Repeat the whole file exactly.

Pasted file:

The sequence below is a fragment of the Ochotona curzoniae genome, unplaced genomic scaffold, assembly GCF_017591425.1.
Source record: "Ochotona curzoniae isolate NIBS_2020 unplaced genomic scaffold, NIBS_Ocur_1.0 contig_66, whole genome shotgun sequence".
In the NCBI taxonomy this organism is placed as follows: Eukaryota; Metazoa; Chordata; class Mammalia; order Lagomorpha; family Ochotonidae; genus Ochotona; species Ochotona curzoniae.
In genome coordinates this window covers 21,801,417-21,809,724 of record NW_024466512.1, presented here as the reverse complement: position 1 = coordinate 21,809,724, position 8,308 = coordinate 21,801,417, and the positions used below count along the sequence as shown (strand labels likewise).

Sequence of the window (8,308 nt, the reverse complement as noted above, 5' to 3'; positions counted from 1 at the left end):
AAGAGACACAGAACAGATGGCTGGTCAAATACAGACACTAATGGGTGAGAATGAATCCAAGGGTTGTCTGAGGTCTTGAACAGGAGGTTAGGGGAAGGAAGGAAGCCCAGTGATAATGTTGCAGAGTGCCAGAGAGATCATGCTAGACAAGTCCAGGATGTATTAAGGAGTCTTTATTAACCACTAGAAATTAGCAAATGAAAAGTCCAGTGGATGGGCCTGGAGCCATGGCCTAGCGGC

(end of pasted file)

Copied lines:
The sequence below is a fragment of the Ochotona curzoniae genome, unplaced genomic scaffold, assembly GCF_017591425.1.
Source record: "Ochotona curzoniae isolate NIBS_2020 unplaced genomic scaffold, NIBS_Ocur_1.0 contig_66, whole genome shotgun sequence".
In the NCBI taxonomy this organism is placed as follows: Eukaryota; Metazoa; Chordata; class Mammalia; order Lagomorpha; family Ochotonidae; genus Ochotona; species Ochotona curzoniae.
In genome coordinates this window covers 21,801,417-21,809,724 of record NW_024466512.1, presented here as the reverse complement: position 1 = coordinate 21,809,724, position 8,308 = coordinate 21,801,417, and the positions used below count along the sequence as shown (strand labels likewise).

Sequence of the window (8,308 nt, the reverse complement as noted above, 5' to 3'; positions counted from 1 at the left end):
AAGAGACACAGAACAGATGGCTGGTCAAATACAGACACTAATGGGTGAGAATGAATCCAAGGGTTGTCTGAGGTCTTGAACAGGAGGTTAGGGGAAGGAAGGAAGCCCAGTGATAATGTTGCAGAGTGCCAGAGAGATCATGCTAGACAAGTCCAGGATGTATTAAGGAGTCTTTATTAACCACTAGAAATTAGCAAATGAAAAGTCCAGTGGATGGGCCTGGAGCCATGGCCTAGCGGC